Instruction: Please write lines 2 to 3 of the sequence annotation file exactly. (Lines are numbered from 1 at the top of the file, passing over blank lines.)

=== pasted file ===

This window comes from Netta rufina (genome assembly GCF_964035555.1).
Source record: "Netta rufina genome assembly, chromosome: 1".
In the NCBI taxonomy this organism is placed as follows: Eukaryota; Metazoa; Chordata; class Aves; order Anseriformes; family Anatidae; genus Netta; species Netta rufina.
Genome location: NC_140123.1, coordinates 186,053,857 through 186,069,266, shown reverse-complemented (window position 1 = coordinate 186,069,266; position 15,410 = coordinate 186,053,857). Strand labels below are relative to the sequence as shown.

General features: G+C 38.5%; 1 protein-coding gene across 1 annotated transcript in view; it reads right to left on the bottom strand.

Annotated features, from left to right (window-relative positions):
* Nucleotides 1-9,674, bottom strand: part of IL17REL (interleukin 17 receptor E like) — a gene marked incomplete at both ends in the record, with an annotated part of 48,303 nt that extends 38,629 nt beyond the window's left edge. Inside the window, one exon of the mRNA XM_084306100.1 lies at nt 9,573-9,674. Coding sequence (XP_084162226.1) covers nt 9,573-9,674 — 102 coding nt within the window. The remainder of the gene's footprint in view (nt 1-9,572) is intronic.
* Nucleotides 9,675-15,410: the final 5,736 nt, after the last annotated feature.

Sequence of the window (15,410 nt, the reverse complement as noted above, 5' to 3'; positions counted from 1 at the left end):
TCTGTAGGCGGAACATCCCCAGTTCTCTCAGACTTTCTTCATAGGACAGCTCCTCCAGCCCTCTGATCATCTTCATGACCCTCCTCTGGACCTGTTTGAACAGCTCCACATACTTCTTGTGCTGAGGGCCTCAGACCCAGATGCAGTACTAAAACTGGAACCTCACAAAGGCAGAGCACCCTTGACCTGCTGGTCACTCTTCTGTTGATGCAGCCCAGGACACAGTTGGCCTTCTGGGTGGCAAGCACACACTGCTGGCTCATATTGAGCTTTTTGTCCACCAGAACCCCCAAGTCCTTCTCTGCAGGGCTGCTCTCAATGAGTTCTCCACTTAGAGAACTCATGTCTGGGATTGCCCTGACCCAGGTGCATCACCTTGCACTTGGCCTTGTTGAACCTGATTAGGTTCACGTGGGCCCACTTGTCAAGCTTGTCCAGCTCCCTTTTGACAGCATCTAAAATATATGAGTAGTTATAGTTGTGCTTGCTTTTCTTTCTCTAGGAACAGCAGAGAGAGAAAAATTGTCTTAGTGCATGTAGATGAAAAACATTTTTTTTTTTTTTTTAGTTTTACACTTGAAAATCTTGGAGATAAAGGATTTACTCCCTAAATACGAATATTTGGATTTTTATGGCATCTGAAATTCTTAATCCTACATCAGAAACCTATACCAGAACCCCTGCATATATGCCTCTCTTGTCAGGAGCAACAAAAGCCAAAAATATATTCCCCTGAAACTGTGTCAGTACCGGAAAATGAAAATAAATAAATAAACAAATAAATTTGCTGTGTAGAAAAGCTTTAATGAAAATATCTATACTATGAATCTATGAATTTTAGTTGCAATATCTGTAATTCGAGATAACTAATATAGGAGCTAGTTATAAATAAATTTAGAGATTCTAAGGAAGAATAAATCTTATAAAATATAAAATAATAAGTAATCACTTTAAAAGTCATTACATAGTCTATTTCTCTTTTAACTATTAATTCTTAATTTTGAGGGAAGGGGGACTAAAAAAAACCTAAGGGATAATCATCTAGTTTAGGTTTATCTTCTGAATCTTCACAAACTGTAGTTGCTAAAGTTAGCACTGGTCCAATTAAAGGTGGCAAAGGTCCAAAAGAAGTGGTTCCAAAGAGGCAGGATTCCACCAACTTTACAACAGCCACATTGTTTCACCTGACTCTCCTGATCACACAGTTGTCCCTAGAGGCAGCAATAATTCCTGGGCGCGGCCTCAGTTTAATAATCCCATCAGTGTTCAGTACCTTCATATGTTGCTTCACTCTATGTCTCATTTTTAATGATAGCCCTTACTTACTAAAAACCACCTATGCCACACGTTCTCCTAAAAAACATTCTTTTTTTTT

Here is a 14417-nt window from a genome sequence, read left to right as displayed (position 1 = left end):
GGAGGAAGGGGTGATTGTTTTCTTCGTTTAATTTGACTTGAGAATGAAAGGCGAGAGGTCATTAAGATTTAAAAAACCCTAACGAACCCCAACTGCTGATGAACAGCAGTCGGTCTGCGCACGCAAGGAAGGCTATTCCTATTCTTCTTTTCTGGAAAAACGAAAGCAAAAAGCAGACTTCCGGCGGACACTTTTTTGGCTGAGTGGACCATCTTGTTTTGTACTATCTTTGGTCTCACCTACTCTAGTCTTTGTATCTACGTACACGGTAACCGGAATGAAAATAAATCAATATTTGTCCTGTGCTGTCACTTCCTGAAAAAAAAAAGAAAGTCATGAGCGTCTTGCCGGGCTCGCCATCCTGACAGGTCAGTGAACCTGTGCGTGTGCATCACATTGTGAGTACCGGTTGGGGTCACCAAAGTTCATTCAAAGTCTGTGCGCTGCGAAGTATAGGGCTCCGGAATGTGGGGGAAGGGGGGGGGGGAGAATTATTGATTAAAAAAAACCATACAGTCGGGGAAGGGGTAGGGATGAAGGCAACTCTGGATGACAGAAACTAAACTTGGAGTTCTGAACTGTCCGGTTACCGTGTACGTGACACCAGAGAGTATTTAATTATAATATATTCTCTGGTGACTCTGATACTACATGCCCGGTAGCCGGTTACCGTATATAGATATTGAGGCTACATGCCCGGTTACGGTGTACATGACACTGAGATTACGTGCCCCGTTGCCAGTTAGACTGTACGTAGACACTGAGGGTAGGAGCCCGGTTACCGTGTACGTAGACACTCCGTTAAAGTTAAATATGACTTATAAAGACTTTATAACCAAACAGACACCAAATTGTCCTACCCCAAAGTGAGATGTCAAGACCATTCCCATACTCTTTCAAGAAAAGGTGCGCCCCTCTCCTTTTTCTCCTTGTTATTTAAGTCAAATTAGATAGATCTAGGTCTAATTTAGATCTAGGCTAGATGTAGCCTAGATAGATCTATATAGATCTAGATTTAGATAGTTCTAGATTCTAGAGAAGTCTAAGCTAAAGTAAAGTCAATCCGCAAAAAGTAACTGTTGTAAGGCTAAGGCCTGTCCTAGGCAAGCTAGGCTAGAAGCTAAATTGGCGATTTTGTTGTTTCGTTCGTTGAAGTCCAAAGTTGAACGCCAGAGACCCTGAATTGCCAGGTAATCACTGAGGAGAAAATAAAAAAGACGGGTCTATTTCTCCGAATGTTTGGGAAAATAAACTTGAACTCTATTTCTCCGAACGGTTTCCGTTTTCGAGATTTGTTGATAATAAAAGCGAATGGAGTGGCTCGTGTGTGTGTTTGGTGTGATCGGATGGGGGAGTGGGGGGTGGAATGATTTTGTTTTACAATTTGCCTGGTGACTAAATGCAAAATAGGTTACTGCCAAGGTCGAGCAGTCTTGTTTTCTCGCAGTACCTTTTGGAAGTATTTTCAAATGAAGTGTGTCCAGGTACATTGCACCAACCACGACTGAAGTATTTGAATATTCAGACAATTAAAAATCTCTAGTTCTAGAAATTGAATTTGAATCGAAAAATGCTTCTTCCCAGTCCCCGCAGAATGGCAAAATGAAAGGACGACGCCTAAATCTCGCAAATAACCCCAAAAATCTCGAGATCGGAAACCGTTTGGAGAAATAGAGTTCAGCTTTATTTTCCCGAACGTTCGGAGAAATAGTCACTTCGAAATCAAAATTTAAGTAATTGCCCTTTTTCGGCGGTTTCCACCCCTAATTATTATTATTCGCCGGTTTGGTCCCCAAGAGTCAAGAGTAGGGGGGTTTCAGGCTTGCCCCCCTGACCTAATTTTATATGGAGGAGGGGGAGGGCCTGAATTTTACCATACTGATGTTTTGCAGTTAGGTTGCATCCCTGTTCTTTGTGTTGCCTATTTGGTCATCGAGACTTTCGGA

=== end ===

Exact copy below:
Source record: "Netta rufina genome assembly, chromosome: 1".
In the NCBI taxonomy this organism is placed as follows: Eukaryota; Metazoa; Chordata; class Aves; order Anseriformes; family Anatidae; genus Netta; species Netta rufina.